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Some Sad News

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From Steve Waldman’s Interfluidity website on January 25:

Maxine Udall, “girl economist”, has been one of my favorite bloggers, a person who combines the power of economic thinking with a deep appreciation for moral and social concerns, all expressed in a very human, very charming, voice.

Today we learn that her name in real life was Alison Snow Jones, and that she is with us no more.  Wow.  This is an awful loss.

I don’t really know what to say.  But Maxine Udall had plenty to say, so I’ll just excerpt.

David Pinney and Meredith Frost have been kind enough to keep the Maxine Udall website going, with this, their expressed wish, in mind:

Please read, link to, and mine Dr. Jones’s writing for information, insight and inspiration.  Her deepest hope was to challenge people to think in new ways about our society and how we live, and to bring her unique viewpoint to as many people as possible.

Accordingly, I have added the Maxine Udall Girl Economist site to my blogroll and I encourage you to click on that link to read some of her essays.  I expect that we will find some interesting comments posted there in the weeks and months ahead.  Dr. Jones had some great thoughts and I would like to contribute to the effort toward keeping those thoughts alive in cyberspace and in the minds of others for as long as possible.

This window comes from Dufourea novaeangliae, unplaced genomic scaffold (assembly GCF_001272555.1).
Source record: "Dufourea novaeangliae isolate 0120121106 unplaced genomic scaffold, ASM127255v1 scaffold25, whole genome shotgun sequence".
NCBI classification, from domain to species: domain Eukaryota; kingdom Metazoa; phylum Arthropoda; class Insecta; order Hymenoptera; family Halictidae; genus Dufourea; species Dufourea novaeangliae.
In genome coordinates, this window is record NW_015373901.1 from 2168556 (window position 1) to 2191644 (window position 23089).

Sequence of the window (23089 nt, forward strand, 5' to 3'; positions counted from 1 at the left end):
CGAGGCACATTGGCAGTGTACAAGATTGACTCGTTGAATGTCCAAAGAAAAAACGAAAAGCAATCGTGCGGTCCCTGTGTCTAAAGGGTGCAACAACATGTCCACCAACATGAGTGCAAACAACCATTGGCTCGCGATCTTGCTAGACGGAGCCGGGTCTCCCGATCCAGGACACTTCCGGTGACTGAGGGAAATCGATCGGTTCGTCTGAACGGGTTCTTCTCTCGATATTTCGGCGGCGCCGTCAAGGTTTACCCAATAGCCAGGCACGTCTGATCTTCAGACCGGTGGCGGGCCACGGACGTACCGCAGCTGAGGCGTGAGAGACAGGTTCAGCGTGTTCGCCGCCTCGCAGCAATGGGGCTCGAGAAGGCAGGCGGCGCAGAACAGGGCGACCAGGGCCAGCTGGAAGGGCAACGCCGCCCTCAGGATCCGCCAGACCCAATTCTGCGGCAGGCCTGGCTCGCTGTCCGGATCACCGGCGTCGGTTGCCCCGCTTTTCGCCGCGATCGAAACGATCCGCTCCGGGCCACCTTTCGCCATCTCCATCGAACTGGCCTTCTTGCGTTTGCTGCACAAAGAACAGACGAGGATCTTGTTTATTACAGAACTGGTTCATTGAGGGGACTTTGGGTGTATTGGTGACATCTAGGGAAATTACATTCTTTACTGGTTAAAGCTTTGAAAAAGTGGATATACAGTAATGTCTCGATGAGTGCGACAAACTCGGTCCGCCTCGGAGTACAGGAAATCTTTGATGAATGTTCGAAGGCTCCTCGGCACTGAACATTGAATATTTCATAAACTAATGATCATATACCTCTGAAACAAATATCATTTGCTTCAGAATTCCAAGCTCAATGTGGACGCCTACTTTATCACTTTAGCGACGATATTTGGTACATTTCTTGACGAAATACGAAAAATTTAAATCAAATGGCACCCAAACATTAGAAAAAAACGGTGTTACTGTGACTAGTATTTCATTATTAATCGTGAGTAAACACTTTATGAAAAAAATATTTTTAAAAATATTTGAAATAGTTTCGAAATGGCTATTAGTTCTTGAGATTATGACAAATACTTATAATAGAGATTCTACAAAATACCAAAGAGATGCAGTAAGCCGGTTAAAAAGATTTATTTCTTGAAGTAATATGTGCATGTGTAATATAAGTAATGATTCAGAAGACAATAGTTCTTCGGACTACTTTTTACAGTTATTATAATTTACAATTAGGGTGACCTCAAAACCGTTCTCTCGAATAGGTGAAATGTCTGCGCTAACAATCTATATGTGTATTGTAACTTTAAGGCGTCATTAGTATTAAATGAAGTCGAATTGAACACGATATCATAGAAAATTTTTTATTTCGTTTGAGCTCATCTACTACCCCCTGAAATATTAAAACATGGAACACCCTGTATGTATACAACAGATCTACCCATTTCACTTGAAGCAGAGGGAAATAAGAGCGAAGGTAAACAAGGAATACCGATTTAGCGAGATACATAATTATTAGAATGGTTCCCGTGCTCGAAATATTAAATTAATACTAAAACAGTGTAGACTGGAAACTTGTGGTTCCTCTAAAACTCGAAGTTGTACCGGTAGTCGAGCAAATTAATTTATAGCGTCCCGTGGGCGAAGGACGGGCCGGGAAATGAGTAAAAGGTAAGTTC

Steve Waldman provided some great excerpts from a few of the essays by Dr. Jones here.

What follows is a passage from a piece she wrote last year, lamenting our ongoing pathetic state of affairs and beyond that – the fact that the financial industry became a “brain drain” –  pulling talented people away from professions which could have allowed those individuals to make more significant contributions to society:

I remain committed to capitalism:  free markets when they function well, regulated markets when they don’t.   The above are simply additional arguments for reining in and regulating casino-like behavior and casino-like rewards in any market, not just capital markets.  In the long run, we will all be dead, but as long as someone will be alive, they deserve a better world and a better life than one gets in a casino where the odds are disproportionately in favor of the house and the house is an unholy combination of corporate power and wealth backed by government laissez faire and largesse.

The following statement by Steve Waldman concerning the loss of Dr. Jones highlights the feelings shared by many of us:

I scan and read so many blog posts every day, even great writing often fades into the background.  Going through the last few months of her work makes me terribly sad that this is a person I will never meet.


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